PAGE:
Your goal as a leader is to take complete control over yourself, your emotions, and your work. You increase your sense of control by developing the habit of automatically accepting responsibility for your life and your situation. Even if something negative has happened that has nothing to do with you, you are still responsible for the way you react and respond to the situation.



The foundation of character is the quality of integrity. Integrity means honesty toward others; always telling the truth. Integrity also means a commitment to quality performance in everything you do, as an expression of the person you really are inside. Integrity means that you live in truth with others, and that you live in truth with yourself. You never say or do anything that you feel to be untrue. Having integrity also means that you never stay in or tolerate a situation that requires you to compromise your innermost values and principles. No matter what it costs, you speak out or get up and walk away.



One of the greatest motivators in the world of work is the commitment to excellence by the top people in any organization. Companies that are recognized as quality leaders in their fields attract and keep the best people. Excellent companies have high morale. People like to brag that they work for a company that is known for excellent products and excellent services.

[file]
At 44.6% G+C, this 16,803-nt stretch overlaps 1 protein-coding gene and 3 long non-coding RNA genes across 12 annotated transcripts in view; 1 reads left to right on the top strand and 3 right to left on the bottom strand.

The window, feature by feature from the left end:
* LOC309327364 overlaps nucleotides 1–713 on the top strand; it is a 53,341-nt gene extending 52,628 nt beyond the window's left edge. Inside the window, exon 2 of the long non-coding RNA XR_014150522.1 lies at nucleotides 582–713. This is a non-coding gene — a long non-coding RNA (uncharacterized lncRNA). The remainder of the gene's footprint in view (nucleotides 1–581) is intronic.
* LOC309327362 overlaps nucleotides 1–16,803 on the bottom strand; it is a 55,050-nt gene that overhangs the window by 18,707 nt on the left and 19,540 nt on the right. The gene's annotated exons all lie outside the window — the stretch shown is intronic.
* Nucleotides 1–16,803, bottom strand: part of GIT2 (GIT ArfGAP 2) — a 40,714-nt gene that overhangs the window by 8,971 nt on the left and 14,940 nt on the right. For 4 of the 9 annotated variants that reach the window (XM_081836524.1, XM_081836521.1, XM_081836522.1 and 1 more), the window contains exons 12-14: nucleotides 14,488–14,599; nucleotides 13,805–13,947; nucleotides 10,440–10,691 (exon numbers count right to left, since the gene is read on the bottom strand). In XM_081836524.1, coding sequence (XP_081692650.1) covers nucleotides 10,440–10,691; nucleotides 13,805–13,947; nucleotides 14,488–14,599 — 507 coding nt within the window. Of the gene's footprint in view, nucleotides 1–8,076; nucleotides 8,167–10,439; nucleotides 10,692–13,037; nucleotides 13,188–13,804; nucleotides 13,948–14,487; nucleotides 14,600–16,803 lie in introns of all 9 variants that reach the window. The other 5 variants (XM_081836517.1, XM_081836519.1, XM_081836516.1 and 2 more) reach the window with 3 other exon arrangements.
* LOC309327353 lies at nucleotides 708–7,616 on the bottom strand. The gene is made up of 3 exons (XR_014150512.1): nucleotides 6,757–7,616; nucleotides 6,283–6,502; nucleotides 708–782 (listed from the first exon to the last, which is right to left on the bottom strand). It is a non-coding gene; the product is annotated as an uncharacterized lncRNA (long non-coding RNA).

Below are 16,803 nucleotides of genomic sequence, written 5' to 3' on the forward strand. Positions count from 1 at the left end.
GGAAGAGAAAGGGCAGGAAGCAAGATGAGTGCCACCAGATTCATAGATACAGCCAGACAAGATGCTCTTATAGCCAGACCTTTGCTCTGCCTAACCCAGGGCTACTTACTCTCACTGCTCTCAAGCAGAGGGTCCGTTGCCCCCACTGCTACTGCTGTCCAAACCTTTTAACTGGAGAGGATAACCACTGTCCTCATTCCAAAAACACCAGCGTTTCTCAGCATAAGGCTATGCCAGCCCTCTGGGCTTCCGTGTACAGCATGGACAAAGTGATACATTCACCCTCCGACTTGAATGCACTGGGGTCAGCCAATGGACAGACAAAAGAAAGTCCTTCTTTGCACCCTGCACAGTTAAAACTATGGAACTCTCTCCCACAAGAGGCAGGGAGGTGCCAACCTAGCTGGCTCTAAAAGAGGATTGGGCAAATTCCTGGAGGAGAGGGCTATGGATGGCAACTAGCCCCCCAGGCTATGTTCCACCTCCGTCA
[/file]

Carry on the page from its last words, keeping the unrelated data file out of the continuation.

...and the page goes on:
As the leader, getting everyone to commit to excellence, as well as leading by your own example of excellent work habits, is one of the most powerful and important contributions you can make. The starting point in developing the discipline of competence, of excellence, is for you to select the specific areas and tasks where excellence is most important in generating higher sales and profitability.



The primary reason for the success or failure of a business, according to Dun and Bradstreet, is the success or failure of the marketing effort. Forty-eight percent of all business failures can be attributed to a slowing down or ineffectiveness in the area of marketing and sales. In our dynamic, competitive economy, marketing is the core function of every successful enterprise.